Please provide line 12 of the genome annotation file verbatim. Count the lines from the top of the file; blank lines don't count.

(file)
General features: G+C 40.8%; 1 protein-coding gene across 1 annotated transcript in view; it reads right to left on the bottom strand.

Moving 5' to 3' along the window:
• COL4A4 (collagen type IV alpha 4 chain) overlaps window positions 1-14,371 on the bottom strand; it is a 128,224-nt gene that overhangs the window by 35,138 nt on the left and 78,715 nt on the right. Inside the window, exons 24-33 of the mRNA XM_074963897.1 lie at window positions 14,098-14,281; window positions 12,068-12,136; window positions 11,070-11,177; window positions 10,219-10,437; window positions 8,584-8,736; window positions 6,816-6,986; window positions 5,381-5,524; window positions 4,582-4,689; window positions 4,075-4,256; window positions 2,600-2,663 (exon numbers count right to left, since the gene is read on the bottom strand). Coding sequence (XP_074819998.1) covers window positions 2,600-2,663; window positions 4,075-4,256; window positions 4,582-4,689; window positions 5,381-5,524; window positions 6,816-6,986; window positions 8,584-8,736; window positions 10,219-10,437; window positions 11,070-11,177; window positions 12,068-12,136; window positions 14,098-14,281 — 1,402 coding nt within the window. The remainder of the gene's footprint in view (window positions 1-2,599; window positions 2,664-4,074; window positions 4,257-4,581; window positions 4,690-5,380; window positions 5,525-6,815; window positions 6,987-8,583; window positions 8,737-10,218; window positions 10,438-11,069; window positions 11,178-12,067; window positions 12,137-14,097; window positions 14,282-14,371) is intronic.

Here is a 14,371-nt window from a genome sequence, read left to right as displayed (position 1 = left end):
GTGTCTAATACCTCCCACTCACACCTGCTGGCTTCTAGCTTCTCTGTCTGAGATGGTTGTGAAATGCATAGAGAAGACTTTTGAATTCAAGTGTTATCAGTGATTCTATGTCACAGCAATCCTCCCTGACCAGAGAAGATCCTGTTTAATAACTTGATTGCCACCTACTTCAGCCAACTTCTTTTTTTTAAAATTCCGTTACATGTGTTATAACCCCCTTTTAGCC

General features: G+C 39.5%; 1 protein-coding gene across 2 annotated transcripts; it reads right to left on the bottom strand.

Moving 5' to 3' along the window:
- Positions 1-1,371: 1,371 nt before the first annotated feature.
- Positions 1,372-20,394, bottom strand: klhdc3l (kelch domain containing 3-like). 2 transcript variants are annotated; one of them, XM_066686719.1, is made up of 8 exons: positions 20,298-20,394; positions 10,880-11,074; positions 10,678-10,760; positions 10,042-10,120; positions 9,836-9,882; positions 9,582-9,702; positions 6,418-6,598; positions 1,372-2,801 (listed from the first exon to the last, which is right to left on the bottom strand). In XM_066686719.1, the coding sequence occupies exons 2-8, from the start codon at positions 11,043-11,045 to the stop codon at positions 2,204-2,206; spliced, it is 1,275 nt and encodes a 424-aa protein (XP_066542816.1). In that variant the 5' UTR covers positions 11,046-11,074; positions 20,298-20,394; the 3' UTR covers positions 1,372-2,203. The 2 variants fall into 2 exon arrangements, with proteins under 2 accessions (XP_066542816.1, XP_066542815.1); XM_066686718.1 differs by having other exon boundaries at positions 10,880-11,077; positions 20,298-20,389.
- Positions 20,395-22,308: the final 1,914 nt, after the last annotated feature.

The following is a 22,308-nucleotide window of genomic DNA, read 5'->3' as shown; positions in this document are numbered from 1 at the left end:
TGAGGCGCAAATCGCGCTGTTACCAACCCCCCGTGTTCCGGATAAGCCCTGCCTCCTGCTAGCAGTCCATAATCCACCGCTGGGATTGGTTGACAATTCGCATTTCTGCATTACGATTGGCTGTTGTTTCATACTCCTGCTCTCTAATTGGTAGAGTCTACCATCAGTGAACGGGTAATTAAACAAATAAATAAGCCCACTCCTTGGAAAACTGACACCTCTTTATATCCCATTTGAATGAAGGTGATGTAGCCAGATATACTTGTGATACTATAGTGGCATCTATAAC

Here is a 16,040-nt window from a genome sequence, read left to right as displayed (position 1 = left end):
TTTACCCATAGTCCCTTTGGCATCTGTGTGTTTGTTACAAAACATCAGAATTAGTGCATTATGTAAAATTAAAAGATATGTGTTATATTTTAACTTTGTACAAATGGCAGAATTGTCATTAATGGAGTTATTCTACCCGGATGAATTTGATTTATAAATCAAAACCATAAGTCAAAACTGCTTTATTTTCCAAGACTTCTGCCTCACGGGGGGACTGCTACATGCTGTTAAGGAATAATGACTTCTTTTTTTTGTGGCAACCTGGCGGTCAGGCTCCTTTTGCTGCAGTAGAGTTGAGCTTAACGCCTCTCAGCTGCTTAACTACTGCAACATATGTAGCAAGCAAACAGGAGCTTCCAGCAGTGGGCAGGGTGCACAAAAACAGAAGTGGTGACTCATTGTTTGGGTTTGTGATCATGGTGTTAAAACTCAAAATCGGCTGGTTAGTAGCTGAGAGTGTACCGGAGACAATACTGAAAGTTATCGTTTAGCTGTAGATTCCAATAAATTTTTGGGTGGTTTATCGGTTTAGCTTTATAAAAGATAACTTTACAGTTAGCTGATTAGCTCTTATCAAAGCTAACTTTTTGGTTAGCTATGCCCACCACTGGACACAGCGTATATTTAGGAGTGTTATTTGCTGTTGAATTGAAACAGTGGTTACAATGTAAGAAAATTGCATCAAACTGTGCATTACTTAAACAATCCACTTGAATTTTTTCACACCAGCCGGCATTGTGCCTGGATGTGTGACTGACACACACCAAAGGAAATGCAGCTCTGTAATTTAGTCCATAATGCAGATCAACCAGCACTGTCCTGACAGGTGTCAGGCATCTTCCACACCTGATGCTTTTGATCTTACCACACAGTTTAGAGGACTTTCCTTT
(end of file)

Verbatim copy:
TGAGGCGCAAATCGCGCTGTTACCAACCCCCCGTGTTCCGGATAAGCCCTGCCTCCTGCTAGCAGTCCATAATCCACCGCTGGGATTGGTTGACAATTCGCATTTCTGCATTACGATTGGCTGTTGTTTCATACTCCTGCTCTCTAATTGGTAGAGTCTACCATCAGTGAACGGGTAATTAAACAAATAAATAAGCCCACTCCTTGGAAAACTGACACCTCTTTATATCCCATTTGAATGAAGGTGATGTAGCCAGATATACTTGTGATACTATAGTGGCATCTATAAC